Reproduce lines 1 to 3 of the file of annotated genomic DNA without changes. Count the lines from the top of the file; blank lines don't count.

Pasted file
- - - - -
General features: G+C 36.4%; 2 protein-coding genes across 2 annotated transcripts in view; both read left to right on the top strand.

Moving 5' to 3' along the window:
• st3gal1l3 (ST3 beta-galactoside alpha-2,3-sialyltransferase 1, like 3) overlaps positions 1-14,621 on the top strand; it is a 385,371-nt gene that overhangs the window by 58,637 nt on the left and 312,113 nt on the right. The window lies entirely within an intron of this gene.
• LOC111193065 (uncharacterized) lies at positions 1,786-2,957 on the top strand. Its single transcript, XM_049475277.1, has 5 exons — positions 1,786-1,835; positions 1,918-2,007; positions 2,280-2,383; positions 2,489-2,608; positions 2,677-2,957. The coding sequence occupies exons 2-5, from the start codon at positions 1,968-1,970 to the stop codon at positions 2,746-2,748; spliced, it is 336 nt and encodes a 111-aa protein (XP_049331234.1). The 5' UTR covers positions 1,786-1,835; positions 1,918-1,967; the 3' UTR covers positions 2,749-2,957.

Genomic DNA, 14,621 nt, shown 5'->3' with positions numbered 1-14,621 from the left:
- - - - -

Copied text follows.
General features: G+C 36.4%; 2 protein-coding genes across 2 annotated transcripts in view; both read left to right on the top strand.

Moving 5' to 3' along the window:
• st3gal1l3 (ST3 beta-galactoside alpha-2,3-sialyltransferase 1, like 3) overlaps positions 1-14,621 on the top strand; it is a 385,371-nt gene that overhangs the window by 58,637 nt on the left and 312,113 nt on the right. The window lies entirely within an intron of this gene.